BushAccording to the WaPo’s Peter Baker, the White House thinks things are looking up for the President and the Republicans, now that they’ve got their new Attorney General, Bush is vetoing spending bills and the reported killings in Iraq are back to levels not seen since early 2006.

After more than two years of being buffeted by one political disaster after another, President Bush and his strategists think they may finally be getting back at least a bit of their footing. While still facing enormous challenges, from the crisis in Pakistan to the backlash over children’s health care, they hope Bush has arrested his downward spiral and established a better foundation for the remainder of his time in office.

In many ways, the shifting political fortunes may owe as much to the absence of bad news as to any particular good news. No one lately has been indicted, botched a hurricane relief effort or shot someone in a hunting accident. Instead, pictures from Iraq show people returning to the streets as often as they show a new suicide bombing. And Bush has bolstered morale inside the West Wing and rallied his Republican base through a strategy of confrontation with the Democratic Congress, built on the expansive use of his veto pen.

The unspoken premise of the article is the White House view that corrupt, failed and stalemated government is somehow good for the Republicans. Success is measured by the fact that the President and his Congressional loyalists can frustrate the popular will, prevent needed government programs from being funded, continue an unpopular war, and avoid accountability for rampant lawlessness and corruption.

Somehow, I doubt the American people view the state of the union through the same lenses. And yet Bush apologists continue whistling in the dark, finding hope in the unpopularity of Congressional Democrats:

“There’s a reason they’ve become unpopular,” said Karl Rove, who recently stepped down as deputy White House chief of staff. “They’ve taken stands that make them look churlish, small, petty and more interested in scoring political points than in doing good things for the country.”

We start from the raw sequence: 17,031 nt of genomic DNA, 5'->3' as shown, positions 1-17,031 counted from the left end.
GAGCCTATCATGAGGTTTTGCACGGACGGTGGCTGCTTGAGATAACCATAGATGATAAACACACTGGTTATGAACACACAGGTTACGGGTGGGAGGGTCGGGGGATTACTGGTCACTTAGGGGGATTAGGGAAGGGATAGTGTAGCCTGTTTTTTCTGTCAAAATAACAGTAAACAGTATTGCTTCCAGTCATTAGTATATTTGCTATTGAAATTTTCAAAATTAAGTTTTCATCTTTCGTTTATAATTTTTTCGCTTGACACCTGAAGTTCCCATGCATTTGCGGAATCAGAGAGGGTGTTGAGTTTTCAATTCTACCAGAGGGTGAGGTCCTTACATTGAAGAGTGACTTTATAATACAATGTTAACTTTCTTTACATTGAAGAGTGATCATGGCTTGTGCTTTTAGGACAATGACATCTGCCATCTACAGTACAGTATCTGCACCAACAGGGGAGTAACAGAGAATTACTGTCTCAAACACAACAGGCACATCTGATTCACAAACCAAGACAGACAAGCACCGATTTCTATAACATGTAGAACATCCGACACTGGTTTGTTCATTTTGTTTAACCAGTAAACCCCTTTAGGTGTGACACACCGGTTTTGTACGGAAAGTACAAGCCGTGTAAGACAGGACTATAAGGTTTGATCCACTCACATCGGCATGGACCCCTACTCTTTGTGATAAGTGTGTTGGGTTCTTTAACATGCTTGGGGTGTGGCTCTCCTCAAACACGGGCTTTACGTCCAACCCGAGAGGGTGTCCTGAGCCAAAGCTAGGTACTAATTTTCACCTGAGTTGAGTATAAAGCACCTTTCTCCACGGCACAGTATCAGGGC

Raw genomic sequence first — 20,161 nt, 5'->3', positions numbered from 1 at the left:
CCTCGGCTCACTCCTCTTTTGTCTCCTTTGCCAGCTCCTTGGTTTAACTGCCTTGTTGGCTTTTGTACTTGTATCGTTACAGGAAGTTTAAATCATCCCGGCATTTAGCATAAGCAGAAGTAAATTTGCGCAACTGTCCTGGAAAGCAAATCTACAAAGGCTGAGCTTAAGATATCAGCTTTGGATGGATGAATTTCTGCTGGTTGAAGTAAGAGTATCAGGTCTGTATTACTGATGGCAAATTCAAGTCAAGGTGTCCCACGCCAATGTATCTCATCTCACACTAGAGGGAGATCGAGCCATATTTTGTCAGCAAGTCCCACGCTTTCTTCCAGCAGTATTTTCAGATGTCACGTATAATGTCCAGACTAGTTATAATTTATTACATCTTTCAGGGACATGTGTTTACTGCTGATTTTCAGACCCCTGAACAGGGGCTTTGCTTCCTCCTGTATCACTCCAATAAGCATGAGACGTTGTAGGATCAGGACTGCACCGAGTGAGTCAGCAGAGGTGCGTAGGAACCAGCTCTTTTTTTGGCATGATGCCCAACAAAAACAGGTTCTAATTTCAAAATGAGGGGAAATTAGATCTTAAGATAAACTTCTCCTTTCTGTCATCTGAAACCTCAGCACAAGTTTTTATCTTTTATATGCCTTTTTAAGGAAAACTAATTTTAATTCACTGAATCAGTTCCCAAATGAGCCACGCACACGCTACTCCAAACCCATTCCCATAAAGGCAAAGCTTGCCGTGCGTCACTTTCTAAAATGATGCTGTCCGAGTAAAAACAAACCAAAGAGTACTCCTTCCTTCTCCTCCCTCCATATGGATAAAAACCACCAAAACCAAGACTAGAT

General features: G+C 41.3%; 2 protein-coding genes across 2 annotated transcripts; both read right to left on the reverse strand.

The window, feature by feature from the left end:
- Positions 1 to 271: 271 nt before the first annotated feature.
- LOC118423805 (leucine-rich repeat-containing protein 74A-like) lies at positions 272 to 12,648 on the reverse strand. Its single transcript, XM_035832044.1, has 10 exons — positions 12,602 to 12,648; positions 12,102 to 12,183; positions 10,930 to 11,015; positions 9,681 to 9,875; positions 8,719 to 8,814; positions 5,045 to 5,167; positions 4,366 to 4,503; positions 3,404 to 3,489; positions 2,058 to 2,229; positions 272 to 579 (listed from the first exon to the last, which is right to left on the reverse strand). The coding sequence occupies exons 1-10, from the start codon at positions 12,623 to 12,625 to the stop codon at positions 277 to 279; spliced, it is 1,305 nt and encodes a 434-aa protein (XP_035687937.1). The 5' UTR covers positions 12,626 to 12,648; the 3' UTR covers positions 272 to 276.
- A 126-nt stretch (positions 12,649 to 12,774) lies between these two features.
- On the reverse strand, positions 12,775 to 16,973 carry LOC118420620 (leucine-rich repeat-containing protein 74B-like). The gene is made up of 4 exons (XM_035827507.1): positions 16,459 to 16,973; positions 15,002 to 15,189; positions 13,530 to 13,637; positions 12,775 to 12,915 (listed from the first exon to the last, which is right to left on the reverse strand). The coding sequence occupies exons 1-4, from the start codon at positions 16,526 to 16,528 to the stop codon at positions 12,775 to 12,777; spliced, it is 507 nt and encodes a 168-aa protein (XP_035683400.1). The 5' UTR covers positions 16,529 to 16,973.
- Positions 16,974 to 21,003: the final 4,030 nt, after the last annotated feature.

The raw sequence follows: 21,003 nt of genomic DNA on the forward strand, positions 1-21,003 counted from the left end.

An us-vs.-them framework is comfortable for Bush. Some Republicans said he appears more spirited as he engages in a showdown over spending. “It’s really a reinvigorated guy here,” said Sen. Lindsey O. Graham, who traveled with Bush recently to his home state of South Carolina. “It’s noticeable. Things just seem to be moving forward and hitting on all cylinders.”

Yep. All cylinders. The government is not functioning except as a mechanism for channeling public tax dollars to private war profiteers and corporations that rip off the American public with no government oversight. The Bush economic and fiscal policies are a disaster and the dollar is tanking so fast, OPEC may dump it. Small wonder the number of Americans who think the country is headed in the wrong direction is about 70 percent. But pointing that out is just being petty and scoring political points.

Meanwhile, there is a reason why hatred of America abroad is at dangerous levels, and it is not a victory for America if the President’s Attorney General can’t define torture that the Muslim world believes has been used primarily against Muslims. Everyone but the White House understands that American foreign policy is in shambles in Pakistan, where democracy is being crushed in a extremely dangerous region, and there doesn’t seem to be anything the Administration can or is willing to do to prevent the collapse of one of the worlds’ largest democracies.

The Bush White House signaled early on that the US would not withhold billions in aid to stop Musharraf from crushing Pakistant’s democracy, and that was the only green light Musharraf needed to continue his crackdown and remain in power. Since then the White House and Negroponte have been trying to cover for Bush’s poor judgment and America’s betrayal of several hundred million Muslim people. Now the New York Times reports that we’re seriously thinking about sending in more military advisers and spending untold millions more funding local militias to fight the bad guys. So the message to the Pakistanis is, “we can’t/won’t do much to save your democracy, but we’d sure like to fund a civil war in your Northern Territories. Can we send in more US military?”

The Bush/Cheney regime is a national and international catastrophe, but it’s all good for Republicans.

Update: Apparently Karl Rove missed this recent poll showing the public has a favorable view of Democrats. Republicans? — not so much. (h/t katherine Graham Cracker)

The Nov. 2-4, 2007, poll finds 54% of Americans saying they have a favorable opinion of the Democratic Party, while 37% have an unfavorable opinion. Ratings of the Republican Party are much more negative, with 40% favorable and 50% unfavorable.

The public’s ratings of the Republican Party have improved slightly in recent months, edging up from 36% in July to 40% in early November. The current ratings are at roughly the levels seen in April and at several points in 2006. The party’s unfavorable ratings are down nine points since September and are now on the low end of what Gallup has measured since 2006.

Photo: Bush speaks to business leaders, 11/13/07; AP/Michael Conrad.